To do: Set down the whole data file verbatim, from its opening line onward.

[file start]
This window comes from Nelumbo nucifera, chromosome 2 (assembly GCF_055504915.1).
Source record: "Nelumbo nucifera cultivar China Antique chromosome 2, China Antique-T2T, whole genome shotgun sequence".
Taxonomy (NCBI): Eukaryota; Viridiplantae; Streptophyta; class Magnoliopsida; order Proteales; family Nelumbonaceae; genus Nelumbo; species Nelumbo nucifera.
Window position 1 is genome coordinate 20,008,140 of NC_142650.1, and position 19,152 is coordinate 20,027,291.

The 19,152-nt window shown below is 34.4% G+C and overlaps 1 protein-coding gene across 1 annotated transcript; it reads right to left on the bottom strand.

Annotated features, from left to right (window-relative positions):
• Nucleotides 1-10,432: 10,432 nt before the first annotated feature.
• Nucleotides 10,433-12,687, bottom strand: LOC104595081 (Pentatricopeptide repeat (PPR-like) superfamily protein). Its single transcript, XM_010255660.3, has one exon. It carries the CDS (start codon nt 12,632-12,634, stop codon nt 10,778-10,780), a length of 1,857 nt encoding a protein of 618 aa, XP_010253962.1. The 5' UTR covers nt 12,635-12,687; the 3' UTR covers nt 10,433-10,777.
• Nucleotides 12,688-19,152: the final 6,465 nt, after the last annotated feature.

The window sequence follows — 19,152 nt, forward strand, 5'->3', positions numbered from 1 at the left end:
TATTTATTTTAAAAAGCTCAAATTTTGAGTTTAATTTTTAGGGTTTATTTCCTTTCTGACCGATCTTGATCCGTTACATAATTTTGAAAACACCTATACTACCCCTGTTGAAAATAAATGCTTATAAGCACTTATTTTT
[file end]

This window comes from Nelumbo nucifera, chromosome 2 (assembly GCF_055504915.1).
Source record: "Nelumbo nucifera cultivar China Antique chromosome 2, China Antique-T2T, whole genome shotgun sequence".
Taxonomy (NCBI): Eukaryota; Viridiplantae; Streptophyta; class Magnoliopsida; order Proteales; family Nelumbonaceae; genus Nelumbo; species Nelumbo nucifera.
Window position 1 is genome coordinate 20,008,140 of NC_142650.1, and position 19,152 is coordinate 20,027,291.

The 19,152-nt window shown below is 34.4% G+C and overlaps 1 protein-coding gene across 1 annotated transcript; it reads right to left on the bottom strand.

Annotated features, from left to right (window-relative positions):
• Nucleotides 1-10,432: 10,432 nt before the first annotated feature.
• Nucleotides 10,433-12,687, bottom strand: LOC104595081 (Pentatricopeptide repeat (PPR-like) superfamily protein). Its single transcript, XM_010255660.3, has one exon. It carries the CDS (start codon nt 12,632-12,634, stop codon nt 10,778-10,780), a length of 1,857 nt encoding a protein of 618 aa, XP_010253962.1. The 5' UTR covers nt 12,635-12,687; the 3' UTR covers nt 10,433-10,777.
• Nucleotides 12,688-19,152: the final 6,465 nt, after the last annotated feature.

The window sequence follows — 19,152 nt, forward strand, 5'->3', positions numbered from 1 at the left end:
TATTTATTTTAAAAAGCTCAAATTTTGAGTTTAATTTTTAGGGTTTATTTCCTTTCTGACCGATCTTGATCCGTTACATAATTTTGAAAACACCTATACTACCCCTGTTGAAAATAAATGCTTATAAGCACTTATTTTT